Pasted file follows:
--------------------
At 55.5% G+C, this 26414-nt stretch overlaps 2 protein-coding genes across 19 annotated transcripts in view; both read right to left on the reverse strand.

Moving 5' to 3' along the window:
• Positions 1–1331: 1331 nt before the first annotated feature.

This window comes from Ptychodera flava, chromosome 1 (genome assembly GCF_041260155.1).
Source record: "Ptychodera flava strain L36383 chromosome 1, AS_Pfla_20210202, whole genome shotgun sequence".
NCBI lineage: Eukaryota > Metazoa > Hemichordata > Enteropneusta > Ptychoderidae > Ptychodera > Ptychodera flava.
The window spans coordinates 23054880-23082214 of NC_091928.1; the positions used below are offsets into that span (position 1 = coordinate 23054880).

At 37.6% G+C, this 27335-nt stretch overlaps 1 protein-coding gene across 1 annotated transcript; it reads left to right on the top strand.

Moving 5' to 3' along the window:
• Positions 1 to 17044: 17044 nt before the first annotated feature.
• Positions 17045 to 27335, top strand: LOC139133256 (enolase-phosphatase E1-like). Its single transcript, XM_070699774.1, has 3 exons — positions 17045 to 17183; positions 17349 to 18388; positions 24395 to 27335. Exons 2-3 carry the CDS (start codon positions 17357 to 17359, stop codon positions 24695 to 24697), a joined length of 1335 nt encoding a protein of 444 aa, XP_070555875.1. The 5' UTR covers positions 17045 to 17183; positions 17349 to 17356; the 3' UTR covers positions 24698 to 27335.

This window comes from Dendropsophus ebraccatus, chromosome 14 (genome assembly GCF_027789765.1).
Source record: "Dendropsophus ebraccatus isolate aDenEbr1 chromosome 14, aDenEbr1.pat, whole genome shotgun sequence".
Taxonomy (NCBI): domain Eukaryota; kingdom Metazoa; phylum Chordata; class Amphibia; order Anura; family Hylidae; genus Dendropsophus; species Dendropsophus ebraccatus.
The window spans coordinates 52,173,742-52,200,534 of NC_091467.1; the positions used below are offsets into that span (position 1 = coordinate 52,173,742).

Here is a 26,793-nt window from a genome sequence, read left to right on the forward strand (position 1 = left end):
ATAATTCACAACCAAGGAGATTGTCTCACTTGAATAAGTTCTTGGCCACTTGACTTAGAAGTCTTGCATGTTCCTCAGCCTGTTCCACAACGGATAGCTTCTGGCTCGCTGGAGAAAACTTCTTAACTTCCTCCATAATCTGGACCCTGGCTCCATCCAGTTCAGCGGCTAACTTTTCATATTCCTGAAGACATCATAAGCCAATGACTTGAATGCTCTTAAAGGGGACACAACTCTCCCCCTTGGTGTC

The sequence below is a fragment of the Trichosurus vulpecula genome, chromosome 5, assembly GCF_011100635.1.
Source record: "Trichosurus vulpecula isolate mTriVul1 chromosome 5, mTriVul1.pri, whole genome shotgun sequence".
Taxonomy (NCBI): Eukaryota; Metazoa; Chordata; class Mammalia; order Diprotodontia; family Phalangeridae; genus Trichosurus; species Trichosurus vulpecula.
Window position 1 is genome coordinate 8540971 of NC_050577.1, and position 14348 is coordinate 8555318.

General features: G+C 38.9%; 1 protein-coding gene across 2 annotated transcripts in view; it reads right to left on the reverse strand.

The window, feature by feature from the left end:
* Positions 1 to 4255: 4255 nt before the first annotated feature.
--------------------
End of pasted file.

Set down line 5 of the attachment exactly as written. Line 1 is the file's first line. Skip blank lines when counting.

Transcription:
Source record: "Ptychodera flava strain L36383 chromosome 1, AS_Pfla_20210202, whole genome shotgun sequence".